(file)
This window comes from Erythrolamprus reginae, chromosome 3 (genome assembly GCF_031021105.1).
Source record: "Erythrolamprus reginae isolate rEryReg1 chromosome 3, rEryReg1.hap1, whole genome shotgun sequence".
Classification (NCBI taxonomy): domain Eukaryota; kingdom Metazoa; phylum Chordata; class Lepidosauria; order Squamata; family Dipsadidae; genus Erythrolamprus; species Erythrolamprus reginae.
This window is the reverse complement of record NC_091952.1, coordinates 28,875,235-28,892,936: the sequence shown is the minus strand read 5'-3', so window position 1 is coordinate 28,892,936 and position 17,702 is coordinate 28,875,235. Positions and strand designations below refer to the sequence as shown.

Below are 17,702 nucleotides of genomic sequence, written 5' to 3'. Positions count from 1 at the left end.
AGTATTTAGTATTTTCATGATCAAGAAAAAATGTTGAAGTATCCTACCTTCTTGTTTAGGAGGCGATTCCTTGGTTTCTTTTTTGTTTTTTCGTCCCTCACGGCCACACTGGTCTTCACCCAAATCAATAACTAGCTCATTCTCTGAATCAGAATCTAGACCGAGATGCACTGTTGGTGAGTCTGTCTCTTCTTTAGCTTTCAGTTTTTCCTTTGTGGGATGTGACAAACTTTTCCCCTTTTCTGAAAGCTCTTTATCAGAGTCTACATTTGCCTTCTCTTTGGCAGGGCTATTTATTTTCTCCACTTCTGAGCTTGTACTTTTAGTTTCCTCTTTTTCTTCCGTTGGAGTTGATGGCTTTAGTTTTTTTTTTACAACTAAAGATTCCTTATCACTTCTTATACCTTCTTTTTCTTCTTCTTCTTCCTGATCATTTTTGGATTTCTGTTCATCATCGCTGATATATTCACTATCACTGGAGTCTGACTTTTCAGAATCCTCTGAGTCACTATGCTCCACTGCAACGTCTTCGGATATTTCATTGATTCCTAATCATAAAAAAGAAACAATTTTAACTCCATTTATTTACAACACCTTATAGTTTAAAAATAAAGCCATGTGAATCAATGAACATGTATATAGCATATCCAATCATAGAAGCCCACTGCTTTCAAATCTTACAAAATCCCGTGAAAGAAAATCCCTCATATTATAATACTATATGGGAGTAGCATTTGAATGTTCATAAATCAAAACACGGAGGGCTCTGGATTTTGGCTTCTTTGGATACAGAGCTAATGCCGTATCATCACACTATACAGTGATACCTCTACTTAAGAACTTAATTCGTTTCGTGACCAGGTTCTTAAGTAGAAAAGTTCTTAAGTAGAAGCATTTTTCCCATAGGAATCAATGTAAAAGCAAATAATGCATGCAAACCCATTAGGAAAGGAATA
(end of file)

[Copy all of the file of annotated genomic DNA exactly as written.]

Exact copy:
This window comes from Erythrolamprus reginae, chromosome 3 (genome assembly GCF_031021105.1).
Source record: "Erythrolamprus reginae isolate rEryReg1 chromosome 3, rEryReg1.hap1, whole genome shotgun sequence".
Classification (NCBI taxonomy): domain Eukaryota; kingdom Metazoa; phylum Chordata; class Lepidosauria; order Squamata; family Dipsadidae; genus Erythrolamprus; species Erythrolamprus reginae.
This window is the reverse complement of record NC_091952.1, coordinates 28,875,235-28,892,936: the sequence shown is the minus strand read 5'-3', so window position 1 is coordinate 28,892,936 and position 17,702 is coordinate 28,875,235. Positions and strand designations below refer to the sequence as shown.

Below are 17,702 nucleotides of genomic sequence, written 5' to 3'. Positions count from 1 at the left end.
AGTATTTAGTATTTTCATGATCAAGAAAAAATGTTGAAGTATCCTACCTTCTTGTTTAGGAGGCGATTCCTTGGTTTCTTTTTTGTTTTTTCGTCCCTCACGGCCACACTGGTCTTCACCCAAATCAATAACTAGCTCATTCTCTGAATCAGAATCTAGACCGAGATGCACTGTTGGTGAGTCTGTCTCTTCTTTAGCTTTCAGTTTTTCCTTTGTGGGATGTGACAAACTTTTCCCCTTTTCTGAAAGCTCTTTATCAGAGTCTACATTTGCCTTCTCTTTGGCAGGGCTATTTATTTTCTCCACTTCTGAGCTTGTACTTTTAGTTTCCTCTTTTTCTTCCGTTGGAGTTGATGGCTTTAGTTTTTTTTTTACAACTAAAGATTCCTTATCACTTCTTATACCTTCTTTTTCTTCTTCTTCTTCCTGATCATTTTTGGATTTCTGTTCATCATCGCTGATATATTCACTATCACTGGAGTCTGACTTTTCAGAATCCTCTGAGTCACTATGCTCCACTGCAACGTCTTCGGATATTTCATTGATTCCTAATCATAAAAAAGAAACAATTTTAACTCCATTTATTTACAACACCTTATAGTTTAAAAATAAAGCCATGTGAATCAATGAACATGTATATAGCATATCCAATCATAGAAGCCCACTGCTTTCAAATCTTACAAAATCCCGTGAAAGAAAATCCCTCATATTATAATACTATATGGGAGTAGCATTTGAATGTTCATAAATCAAAACACGGAGGGCTCTGGATTTTGGCTTCTTTGGATACAGAGCTAATGCCGTATCATCACACTATACAGTGATACCTCTACTTAAGAACTTAATTCGTTTCGTGACCAGGTTCTTAAGTAGAAAAGTTCTTAAGTAGAAGCATTTTTCCCATAGGAATCAATGTAAAAGCAAATAATGCATGCAAACCCATTAGGAAAGGAATA